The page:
An American lawyer who fought a years-long battle in the 1970s to prevent John Lennon from being deported from the US has died aged 90.
Leon Wildes, whose health had been declining since he suffered a series of strokes, died on Monday at Lenox Hill Hospital in Manhattan, his family said.
His name became part of musical and political history after, in 1972, he got involved in the case involving Lennon and Yoko Ono, who needed help getting their visas extended.
He eventually succeeded, becoming a hero among Beatles fans.
‘No idea who they are’
Mr Wildes agreed to meet with the couple at the Manhattan offices of Apple Records, the label founded by the Beatles in the late 1960s.
But he confessed to an old law school classmate, Alan Kahn, that he didn’t know Lennon and his artist wife.
“I have no idea who these people are,” he said.
Mr Wildes thought that preventing the deportation would be a formality – but in fact the case turned into one of the most dramatic legal struggles of the era.
The US government sought to have Lennon deported citing a bust in London in 1968, when the former Beatle pleaded guilty to possession of “cannabis resin”.
Under US law at the time, non-residents faced deportation if “convicted of any law or regulation relating to the illicit possession” of narcotic drugs or marijuana.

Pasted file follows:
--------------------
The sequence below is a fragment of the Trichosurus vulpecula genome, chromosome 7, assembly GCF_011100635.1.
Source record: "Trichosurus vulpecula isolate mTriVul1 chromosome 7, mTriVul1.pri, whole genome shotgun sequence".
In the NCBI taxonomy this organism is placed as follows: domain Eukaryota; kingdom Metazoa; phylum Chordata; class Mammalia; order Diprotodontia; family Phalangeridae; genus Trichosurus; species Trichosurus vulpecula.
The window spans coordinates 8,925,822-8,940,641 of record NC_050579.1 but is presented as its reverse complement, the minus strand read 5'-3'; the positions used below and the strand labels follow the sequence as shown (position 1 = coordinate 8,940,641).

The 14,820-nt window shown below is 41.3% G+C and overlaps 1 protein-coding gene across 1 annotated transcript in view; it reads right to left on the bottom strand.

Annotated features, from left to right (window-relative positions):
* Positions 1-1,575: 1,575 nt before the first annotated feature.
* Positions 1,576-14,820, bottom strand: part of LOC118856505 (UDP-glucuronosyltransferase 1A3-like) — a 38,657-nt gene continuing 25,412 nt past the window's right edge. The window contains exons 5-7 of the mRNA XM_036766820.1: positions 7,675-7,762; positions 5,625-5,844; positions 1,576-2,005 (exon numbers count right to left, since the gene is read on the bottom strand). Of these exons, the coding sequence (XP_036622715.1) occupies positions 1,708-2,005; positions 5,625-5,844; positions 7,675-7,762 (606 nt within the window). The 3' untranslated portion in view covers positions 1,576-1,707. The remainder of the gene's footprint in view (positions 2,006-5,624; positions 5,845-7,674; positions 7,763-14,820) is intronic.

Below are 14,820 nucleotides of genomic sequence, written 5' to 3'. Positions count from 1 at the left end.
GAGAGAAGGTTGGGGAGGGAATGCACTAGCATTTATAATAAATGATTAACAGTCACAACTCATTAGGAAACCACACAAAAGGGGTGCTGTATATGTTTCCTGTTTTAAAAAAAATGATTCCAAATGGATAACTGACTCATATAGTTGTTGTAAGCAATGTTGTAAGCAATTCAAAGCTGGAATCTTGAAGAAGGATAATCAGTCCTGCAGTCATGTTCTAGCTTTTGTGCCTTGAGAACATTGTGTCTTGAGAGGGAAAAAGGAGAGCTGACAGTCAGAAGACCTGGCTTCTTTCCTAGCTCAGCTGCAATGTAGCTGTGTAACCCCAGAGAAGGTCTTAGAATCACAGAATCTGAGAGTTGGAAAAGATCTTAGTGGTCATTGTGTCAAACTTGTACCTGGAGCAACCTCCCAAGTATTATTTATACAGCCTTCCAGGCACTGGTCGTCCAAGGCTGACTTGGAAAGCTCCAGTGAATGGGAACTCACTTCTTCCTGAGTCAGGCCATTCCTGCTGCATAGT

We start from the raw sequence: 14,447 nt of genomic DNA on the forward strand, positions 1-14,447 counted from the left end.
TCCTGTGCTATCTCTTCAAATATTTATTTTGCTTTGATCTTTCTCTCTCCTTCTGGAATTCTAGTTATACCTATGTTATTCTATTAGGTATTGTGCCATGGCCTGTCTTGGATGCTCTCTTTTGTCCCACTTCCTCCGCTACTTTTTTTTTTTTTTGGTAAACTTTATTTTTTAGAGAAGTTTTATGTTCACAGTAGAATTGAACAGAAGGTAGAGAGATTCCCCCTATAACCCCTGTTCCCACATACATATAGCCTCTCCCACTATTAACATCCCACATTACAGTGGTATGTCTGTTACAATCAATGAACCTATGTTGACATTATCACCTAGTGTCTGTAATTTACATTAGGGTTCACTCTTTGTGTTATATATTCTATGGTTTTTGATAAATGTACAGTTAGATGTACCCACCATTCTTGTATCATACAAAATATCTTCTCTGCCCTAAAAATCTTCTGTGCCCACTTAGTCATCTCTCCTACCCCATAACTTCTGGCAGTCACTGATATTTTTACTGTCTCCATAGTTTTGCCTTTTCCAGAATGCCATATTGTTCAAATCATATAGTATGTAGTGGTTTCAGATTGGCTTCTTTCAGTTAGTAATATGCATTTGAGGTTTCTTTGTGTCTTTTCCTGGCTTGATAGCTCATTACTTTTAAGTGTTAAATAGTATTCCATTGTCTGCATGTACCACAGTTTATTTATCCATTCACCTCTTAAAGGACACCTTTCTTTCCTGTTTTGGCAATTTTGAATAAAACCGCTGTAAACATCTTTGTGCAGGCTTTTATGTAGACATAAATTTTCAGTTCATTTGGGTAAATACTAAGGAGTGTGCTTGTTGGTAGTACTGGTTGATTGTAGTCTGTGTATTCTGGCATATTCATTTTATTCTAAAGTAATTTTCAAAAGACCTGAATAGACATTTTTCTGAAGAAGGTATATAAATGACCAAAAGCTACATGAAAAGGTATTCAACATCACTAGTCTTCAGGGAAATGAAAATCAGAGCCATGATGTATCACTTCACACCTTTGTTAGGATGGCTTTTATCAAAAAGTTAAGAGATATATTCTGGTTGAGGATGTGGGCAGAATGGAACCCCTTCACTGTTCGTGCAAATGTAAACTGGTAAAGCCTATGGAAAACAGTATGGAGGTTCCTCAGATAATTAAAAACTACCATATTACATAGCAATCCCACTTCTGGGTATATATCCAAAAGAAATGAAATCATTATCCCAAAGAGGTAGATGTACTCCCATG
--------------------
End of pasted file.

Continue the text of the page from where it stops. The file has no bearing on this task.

But government files later suggested that in fact then President Richard Nixon feared the influence that Lennon and Ono – who opposed the Vietnam War and backed efforts to defeat him – might have in the 1972 election, especially on the young voters.
With musicians and other artists urging the government to let Lennon stay, Mr Wildes managed to get the deportation delayed and ultimately revoked.
He first found a loophole in the immigration drug law and eventually, amid the Watergate scandal and Mr Nixon’s resignation, managed to get an order in October 1975 that reversed the deportation order.
Lennon was shot and killed by Mark Chapman in New York City in 1980.
Mr Wildes remained close to Yoko, and even attended some Beatles conventions, recalling later how “dozens of people came up, shook my hand and thanked me for what I had done for John Lennon”.
“And I learned from these wonderful people that it is really something to marvel about and to enjoy this beautiful music of the Beatles.”